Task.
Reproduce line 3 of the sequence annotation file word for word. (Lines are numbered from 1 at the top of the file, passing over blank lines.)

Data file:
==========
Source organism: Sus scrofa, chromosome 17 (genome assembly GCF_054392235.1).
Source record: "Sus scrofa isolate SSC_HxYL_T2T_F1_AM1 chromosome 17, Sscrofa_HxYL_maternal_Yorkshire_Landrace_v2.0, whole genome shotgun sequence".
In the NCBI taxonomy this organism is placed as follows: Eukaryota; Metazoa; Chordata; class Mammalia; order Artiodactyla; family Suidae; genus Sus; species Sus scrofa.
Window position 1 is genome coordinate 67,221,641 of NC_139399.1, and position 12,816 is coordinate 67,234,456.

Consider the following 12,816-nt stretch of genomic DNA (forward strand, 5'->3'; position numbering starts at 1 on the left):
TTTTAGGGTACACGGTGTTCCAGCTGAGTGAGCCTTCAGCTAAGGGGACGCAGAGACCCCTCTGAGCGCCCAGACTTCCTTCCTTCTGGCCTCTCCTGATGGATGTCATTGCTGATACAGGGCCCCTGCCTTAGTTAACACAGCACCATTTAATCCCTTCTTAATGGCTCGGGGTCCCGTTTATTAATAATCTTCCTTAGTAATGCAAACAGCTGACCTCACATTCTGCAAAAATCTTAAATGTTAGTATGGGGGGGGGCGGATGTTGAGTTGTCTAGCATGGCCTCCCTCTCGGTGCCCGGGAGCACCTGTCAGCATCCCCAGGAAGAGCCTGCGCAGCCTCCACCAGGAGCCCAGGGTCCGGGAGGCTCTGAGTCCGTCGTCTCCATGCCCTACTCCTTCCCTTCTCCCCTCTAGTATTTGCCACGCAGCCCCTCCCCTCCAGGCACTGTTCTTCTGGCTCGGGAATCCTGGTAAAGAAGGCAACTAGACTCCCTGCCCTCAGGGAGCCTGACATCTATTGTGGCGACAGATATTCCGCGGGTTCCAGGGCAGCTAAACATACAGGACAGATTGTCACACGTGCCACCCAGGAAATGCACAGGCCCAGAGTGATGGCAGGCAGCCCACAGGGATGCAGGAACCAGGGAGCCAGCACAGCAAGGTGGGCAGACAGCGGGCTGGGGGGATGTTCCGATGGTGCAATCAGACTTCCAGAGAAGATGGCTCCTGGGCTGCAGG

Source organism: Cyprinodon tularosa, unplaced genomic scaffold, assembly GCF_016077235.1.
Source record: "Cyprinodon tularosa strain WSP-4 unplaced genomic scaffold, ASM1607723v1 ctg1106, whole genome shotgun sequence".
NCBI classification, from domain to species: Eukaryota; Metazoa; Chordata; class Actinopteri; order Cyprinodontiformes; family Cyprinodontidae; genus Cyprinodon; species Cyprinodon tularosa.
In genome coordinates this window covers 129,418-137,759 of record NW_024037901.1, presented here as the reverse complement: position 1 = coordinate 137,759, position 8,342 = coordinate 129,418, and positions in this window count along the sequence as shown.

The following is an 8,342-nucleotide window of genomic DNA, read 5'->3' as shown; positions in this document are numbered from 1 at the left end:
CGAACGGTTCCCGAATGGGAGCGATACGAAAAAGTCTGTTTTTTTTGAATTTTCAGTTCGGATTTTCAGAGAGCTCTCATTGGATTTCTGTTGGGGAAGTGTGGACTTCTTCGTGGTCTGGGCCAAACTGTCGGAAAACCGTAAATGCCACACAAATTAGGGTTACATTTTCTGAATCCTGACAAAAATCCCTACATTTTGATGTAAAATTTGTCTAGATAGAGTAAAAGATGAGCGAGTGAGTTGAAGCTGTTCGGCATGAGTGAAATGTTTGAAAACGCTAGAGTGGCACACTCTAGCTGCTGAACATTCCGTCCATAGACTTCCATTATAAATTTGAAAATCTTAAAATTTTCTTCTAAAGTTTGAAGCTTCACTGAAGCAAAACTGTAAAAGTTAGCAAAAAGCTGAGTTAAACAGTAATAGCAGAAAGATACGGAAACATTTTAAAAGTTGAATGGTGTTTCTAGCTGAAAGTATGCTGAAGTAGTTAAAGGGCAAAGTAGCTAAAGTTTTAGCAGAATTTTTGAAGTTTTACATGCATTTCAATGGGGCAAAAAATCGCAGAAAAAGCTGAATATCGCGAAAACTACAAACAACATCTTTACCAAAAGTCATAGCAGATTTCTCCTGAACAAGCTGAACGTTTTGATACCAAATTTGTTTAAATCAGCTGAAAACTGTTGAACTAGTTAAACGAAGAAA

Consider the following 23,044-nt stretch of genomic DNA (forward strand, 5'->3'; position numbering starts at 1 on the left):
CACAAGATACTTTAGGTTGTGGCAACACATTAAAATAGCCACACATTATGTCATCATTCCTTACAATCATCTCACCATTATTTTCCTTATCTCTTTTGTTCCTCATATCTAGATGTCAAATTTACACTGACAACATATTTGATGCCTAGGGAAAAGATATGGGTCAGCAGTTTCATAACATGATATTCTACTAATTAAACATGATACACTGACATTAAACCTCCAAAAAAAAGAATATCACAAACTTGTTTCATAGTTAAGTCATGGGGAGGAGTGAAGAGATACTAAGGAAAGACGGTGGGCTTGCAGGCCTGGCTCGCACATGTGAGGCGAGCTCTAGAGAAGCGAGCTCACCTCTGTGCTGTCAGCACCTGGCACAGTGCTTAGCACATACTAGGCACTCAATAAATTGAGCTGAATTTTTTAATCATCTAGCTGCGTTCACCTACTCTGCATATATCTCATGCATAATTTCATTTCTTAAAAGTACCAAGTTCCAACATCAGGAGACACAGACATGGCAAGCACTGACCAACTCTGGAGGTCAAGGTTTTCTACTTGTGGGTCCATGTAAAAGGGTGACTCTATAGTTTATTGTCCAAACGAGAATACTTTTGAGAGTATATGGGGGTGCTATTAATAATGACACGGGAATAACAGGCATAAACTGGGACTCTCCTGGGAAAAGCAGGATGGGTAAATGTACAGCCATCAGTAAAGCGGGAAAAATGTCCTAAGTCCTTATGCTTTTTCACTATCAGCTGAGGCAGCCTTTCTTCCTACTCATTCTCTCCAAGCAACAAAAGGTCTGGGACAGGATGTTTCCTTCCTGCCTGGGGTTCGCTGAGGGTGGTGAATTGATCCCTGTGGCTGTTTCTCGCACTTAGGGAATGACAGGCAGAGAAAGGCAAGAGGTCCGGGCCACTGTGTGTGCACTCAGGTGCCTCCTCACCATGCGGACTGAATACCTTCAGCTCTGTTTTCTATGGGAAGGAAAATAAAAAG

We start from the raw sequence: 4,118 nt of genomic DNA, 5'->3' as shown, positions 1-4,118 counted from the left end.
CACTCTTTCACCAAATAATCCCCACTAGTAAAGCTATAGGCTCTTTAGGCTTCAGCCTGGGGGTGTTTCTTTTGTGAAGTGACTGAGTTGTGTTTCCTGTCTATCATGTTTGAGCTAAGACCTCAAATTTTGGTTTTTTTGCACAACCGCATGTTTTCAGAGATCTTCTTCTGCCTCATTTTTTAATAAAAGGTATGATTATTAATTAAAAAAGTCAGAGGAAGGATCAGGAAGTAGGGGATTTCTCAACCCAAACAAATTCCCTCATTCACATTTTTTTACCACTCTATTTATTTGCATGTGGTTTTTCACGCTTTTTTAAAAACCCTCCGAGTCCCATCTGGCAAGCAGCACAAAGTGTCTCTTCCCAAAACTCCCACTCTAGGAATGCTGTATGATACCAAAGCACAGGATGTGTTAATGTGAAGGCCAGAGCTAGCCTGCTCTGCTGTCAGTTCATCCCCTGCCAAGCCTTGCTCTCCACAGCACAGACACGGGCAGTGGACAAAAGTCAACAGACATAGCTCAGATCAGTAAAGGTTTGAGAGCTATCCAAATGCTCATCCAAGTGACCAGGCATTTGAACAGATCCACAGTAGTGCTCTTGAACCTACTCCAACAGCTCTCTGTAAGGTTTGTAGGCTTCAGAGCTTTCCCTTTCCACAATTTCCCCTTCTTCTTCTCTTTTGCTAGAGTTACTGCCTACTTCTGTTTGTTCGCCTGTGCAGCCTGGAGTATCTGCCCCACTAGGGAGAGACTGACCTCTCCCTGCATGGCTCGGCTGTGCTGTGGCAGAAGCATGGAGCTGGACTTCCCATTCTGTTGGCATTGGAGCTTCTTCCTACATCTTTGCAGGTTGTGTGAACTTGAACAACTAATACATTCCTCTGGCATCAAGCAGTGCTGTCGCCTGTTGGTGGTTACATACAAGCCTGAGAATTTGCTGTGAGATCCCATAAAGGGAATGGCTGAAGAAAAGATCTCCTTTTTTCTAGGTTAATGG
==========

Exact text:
In the NCBI taxonomy this organism is placed as follows: Eukaryota; Metazoa; Chordata; class Mammalia; order Artiodactyla; family Suidae; genus Sus; species Sus scrofa.